This article presents results of a case study of a math circle designed for low income, minority students from an inner city middle school. The students were 6th, 7th and 8th grade African American and Hispanic males enrolled in a science, technology, engineering and mathematics focused charter school. The study focused on the impact of participation in the math circle on students and the design features of the experience that were most effective at promoting engagement and positive reactions from students.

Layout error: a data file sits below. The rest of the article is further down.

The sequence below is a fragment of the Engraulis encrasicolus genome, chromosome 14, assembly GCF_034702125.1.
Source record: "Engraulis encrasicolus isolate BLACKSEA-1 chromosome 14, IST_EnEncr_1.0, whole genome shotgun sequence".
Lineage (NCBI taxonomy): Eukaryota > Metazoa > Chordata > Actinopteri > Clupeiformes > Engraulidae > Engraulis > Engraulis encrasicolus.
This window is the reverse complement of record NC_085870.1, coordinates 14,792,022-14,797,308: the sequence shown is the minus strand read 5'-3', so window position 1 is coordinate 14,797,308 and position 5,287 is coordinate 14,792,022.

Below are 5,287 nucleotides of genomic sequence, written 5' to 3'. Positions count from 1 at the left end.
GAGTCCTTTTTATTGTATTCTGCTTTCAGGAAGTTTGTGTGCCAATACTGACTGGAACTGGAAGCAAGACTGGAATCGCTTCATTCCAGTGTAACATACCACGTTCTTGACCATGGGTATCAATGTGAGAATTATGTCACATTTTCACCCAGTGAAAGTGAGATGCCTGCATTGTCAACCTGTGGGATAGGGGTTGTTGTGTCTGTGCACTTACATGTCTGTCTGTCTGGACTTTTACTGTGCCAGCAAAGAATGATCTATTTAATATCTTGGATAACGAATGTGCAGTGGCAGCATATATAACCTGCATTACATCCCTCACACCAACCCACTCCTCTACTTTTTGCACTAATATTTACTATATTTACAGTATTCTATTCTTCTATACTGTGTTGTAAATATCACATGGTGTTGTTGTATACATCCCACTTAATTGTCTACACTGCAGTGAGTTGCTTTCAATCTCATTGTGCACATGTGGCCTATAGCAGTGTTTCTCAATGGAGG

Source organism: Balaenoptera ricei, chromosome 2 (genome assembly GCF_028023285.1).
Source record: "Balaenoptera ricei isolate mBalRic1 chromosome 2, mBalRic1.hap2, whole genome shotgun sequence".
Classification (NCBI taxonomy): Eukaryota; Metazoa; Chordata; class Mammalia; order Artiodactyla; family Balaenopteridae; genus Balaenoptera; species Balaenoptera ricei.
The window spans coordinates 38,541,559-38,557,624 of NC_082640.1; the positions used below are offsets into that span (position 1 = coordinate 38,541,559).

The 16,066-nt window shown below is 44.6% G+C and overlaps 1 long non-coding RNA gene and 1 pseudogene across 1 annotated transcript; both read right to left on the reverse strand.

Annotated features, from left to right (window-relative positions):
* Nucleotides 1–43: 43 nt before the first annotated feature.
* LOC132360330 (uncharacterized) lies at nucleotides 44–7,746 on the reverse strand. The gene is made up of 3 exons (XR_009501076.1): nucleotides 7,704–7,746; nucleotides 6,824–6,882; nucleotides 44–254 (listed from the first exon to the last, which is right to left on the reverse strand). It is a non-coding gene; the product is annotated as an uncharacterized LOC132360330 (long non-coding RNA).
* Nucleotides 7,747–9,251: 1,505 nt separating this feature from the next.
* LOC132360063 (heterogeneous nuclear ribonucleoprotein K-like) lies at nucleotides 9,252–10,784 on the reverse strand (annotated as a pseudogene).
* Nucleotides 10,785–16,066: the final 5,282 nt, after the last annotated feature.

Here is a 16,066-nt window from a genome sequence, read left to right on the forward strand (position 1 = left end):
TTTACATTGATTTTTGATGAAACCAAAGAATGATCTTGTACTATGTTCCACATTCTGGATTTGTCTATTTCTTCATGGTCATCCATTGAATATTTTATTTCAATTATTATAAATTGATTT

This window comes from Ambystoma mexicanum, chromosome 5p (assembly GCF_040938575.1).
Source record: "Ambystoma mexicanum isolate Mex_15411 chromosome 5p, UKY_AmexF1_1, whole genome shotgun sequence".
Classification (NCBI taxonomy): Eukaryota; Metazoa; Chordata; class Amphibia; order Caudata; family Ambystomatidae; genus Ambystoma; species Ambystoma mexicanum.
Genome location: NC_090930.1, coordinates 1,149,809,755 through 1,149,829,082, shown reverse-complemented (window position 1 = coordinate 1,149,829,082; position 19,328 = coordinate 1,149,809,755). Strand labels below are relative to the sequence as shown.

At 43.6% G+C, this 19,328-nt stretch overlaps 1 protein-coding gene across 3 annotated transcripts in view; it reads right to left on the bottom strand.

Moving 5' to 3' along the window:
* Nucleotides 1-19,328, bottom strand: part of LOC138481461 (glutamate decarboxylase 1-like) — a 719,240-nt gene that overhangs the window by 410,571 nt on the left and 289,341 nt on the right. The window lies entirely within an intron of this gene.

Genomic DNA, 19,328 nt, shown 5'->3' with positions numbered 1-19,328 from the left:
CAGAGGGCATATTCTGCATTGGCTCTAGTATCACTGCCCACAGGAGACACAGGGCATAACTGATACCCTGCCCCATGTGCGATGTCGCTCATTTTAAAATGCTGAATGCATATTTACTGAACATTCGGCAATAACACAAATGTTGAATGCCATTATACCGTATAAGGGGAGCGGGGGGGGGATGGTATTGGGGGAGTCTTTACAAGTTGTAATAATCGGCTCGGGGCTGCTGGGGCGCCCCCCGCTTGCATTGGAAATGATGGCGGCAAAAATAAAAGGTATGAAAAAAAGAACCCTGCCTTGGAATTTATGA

Materials and methods:
The math circle leaders were participant observers and used interviews, observations and surveys to study the inner workings of the math circle.
Participating students reported increases in their interests in mathematics, their confidence in their ability to tackle mathematics problems, and in their enjoyment of mathematics. Competitions and affirmation by a mathematician were key motivating factors for students.
Implications for the design of math circles that promote positive mathematical identifies among marginalized populations of students are discussed.
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